International migration of unaccompanied minors: trends, health risks, and legal protection

Author/s: Susanna Corona Maioli, Prof Jacqueline Bhabha, Kolitha Wickramage, Laura C N Wood, Ludivine Erragne, Omar Ortega García, Rochelle Burgess, Vasileia Digidiki, Robert W Aldridge, Delan Devakumar
Publication Type: Scientific Report (Journal)(External)

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Migration Health Research Podcast No. 8 (Migration Health Research Bulletin #21) 
Dr. Susanna Corona Maioli, doctor and Ph.D. candidate at the Institute for Global Health, UCL [University College London] talks about international migration and the health of unaccompanied minors.


The global population of unaccompanied minors—children and adolescents younger than 18 years who migrate without their legal guardians—is increasing. However, as data are not systematically collected in any region, if collected at all, little is known about this diverse group of young people. Compared with adult migrants, unaccompanied minors are at greater risk of harm to their health and integrity because they do not have the protection provided by a family, which can affect their short-term and long-term health. This Review summarises evidence regarding the international migration and health of unaccompanied minors. Unaccompanied minors are entitled to protection that should follow their best interests as a primary consideration; however, detention, sometimes under the guise of protection, is a widespread practice. If these minors are provided with appropriate forms of protection, including health and psychosocial care, they can thrive and have good long-term outcomes. Instead, hostile immigration practices persist, which are not in the best interests of the child.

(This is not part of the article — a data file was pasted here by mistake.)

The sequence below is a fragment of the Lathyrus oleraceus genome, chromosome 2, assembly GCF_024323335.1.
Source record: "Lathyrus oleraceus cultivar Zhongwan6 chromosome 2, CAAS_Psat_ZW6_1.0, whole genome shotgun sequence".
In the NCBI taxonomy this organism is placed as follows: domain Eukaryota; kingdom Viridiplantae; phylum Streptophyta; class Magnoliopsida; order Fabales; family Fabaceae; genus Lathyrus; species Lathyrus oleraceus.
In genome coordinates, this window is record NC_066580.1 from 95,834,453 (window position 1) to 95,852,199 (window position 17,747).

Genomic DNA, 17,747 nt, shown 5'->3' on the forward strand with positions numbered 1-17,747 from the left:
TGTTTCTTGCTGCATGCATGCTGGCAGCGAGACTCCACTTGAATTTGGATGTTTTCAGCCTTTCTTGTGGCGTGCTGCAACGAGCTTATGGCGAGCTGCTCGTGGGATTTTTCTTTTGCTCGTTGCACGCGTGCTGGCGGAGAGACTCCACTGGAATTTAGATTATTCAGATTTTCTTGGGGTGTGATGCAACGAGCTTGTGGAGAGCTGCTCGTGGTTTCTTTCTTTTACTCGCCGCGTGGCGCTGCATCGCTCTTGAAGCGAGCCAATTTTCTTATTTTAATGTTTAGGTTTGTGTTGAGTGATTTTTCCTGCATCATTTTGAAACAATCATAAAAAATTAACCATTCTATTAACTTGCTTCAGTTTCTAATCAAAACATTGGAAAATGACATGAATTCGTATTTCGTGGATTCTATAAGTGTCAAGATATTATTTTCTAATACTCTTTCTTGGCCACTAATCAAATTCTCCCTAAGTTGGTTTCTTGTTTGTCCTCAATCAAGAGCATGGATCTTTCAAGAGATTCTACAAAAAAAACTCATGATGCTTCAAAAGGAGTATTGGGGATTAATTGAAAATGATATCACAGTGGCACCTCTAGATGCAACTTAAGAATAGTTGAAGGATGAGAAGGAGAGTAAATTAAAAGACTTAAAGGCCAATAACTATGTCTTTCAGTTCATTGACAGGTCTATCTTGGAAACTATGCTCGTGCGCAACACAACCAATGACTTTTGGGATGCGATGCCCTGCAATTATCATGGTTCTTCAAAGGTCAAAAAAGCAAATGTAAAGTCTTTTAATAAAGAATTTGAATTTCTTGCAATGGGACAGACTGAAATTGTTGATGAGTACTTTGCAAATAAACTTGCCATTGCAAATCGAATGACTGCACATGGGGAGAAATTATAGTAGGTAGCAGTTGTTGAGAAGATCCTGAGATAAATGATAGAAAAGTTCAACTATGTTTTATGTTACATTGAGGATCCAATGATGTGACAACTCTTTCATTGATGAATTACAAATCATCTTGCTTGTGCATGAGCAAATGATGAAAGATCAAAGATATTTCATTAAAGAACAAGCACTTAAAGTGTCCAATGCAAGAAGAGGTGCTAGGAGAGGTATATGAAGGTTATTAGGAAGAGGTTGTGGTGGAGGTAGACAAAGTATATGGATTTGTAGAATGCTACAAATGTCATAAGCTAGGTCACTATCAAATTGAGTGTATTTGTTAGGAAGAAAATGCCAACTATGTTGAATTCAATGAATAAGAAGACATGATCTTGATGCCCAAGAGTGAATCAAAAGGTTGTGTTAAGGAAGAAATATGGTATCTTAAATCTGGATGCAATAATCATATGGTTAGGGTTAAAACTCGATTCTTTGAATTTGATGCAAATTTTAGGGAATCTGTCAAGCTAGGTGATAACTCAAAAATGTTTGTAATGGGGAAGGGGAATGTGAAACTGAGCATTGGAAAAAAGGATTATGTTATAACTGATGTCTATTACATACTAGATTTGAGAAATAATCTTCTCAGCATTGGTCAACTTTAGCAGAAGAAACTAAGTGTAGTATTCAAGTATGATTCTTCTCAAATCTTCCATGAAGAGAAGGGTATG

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The Lancet Child & Adolescent Health